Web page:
The Charities Regulator in Ireland launched their Charities Governance Code (‘the Code’) in November 2018. It takes effect on 1 January 2020, with all charities required to comply from that date. From 2021, charities registered with the Regulator will be required to report their compliance annually as part of their Annual Return.
There were 10,305 charities registered with the Regulator at 31 August 2019. In the year to 31 December 2018, 686 individual concerns were raised with the Regulator in respect of 423 organisations. Of these, around 83% were in respect of ‘governance issues’, ‘legitimacy of a charity’ and ‘financial control and transparency’.
Governance ensures that basic processes and controls are in place which will ensure transparency and accountability within a charity, and will assist charity trustees in carrying out their statutory, regulatory and fiduciary duties. While rules, processes and policies are key in ensuring that the charity performs well and complies with legal requirements, good governance will only succeed if it is truly embedded in the culture and the fundamental structure of each organisation, with the trustees leading by example. This will go towards restoring public trust and confidence in the charities sector as a whole.
Given the diversity and range of entities within the sector, a one-size-fits-all model is not appropriate in the context of the scale and scope of Irish charities. However, it is clear that good governance ensures that charity trustees can carry out their statutory duties, which include, but are not limited to:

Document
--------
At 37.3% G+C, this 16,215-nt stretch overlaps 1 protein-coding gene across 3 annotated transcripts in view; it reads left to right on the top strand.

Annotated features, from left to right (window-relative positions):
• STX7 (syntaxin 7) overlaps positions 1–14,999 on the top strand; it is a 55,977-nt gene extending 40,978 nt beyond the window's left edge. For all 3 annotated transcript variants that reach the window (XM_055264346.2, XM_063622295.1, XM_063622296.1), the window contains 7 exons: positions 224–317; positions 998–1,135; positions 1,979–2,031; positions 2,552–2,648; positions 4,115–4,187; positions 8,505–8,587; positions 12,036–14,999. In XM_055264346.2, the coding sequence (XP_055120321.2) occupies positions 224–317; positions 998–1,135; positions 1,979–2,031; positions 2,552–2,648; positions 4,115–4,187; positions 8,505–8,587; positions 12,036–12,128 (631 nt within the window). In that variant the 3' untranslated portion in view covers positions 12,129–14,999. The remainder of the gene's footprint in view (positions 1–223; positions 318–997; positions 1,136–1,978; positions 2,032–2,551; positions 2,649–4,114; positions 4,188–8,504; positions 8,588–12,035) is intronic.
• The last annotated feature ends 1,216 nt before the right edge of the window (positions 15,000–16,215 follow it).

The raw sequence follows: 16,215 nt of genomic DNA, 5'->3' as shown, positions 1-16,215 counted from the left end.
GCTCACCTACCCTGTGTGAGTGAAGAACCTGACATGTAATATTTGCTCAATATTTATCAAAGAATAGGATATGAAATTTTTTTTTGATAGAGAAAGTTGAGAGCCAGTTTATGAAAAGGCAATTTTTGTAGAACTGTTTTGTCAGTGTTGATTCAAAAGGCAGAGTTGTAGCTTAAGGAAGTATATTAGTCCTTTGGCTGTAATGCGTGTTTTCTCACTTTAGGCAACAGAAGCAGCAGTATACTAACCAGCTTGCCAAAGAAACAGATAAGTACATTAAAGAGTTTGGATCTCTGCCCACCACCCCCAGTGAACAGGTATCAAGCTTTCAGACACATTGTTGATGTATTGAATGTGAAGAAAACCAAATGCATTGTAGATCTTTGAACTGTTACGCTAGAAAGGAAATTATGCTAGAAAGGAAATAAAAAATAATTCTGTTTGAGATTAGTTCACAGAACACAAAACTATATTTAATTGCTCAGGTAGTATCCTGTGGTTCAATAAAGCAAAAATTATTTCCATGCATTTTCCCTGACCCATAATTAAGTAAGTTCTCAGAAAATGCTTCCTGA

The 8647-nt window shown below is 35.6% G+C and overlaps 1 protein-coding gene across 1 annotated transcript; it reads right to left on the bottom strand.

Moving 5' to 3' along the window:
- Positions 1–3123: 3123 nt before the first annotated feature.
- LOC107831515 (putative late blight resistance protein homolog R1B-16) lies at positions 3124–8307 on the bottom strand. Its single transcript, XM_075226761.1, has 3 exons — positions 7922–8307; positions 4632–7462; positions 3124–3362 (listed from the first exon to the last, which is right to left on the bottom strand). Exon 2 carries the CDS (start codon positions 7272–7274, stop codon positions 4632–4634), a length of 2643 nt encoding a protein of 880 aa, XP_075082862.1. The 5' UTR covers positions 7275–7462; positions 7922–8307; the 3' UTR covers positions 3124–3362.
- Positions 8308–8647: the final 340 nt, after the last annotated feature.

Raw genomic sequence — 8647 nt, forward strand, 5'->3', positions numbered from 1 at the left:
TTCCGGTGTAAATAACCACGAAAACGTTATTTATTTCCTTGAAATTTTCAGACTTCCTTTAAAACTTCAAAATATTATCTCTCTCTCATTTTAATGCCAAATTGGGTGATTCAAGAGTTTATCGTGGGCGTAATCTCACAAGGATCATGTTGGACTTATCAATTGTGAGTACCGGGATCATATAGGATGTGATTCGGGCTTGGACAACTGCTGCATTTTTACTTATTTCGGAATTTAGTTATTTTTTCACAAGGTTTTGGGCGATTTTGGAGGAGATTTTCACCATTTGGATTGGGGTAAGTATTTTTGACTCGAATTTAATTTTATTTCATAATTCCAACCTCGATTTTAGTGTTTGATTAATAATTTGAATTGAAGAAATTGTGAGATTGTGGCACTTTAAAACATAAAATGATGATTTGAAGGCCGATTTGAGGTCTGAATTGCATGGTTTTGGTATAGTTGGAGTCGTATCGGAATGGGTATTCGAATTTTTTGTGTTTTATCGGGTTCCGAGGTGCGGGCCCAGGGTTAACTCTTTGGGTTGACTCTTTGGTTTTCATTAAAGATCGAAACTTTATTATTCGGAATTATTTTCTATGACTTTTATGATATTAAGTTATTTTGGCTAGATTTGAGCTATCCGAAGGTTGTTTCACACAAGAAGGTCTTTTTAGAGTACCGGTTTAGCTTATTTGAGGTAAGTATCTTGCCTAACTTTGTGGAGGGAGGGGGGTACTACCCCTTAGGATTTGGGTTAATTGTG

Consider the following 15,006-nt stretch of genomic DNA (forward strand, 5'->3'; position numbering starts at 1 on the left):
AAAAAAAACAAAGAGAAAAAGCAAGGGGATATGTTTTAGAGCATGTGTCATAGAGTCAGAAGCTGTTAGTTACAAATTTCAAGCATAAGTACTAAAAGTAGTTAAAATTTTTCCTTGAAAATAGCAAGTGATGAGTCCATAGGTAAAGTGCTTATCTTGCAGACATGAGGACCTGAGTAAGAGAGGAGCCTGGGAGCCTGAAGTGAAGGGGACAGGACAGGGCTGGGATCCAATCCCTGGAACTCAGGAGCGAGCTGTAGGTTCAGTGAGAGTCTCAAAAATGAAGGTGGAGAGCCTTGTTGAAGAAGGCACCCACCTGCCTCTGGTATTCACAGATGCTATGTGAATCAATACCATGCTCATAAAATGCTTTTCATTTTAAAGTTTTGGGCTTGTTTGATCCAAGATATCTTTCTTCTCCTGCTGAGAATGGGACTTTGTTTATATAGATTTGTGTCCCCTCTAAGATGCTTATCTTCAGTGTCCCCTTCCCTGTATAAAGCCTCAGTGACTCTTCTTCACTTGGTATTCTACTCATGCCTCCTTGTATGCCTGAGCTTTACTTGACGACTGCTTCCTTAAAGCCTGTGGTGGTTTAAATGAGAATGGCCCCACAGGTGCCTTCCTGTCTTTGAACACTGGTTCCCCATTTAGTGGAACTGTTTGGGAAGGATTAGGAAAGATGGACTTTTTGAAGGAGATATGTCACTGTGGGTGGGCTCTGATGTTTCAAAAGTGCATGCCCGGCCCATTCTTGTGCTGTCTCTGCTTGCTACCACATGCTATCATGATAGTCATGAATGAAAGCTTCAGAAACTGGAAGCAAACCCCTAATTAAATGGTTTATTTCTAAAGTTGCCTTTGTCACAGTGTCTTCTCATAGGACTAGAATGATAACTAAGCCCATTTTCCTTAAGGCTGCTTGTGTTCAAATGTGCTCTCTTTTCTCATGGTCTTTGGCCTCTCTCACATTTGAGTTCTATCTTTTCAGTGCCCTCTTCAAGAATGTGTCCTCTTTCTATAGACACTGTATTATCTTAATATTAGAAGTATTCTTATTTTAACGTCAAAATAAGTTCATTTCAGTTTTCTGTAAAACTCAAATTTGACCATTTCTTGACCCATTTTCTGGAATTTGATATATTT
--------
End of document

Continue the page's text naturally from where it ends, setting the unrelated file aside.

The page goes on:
- ensuring that the charity is carrying out its charitable purposes for the public benefit;
- acting in the best interests of the charity;
- managing the assets of the charity;
- ensuring the charity keeps proper books of account; and
- acting with reasonable skill and care.
In addition to the publication of the Code, the Regulator has published the draft Charities (Accounting and Reporting) Regulations 2016; these regulations seek to enhance the accounting and reporting requirements for charities. At date of writing, these regulations have not yet been enacted. Further details can be found in our publication, ‘An Introduction to the Charities SORP’, available from our website.
The introduction of these accounting, governance and reporting regulations will increase transparency, incentivise best governance practice and enable charities to evidence this to the Charities Regulator, donors, beneficiaries and ultimately assist with the restoration of public trust in the sector.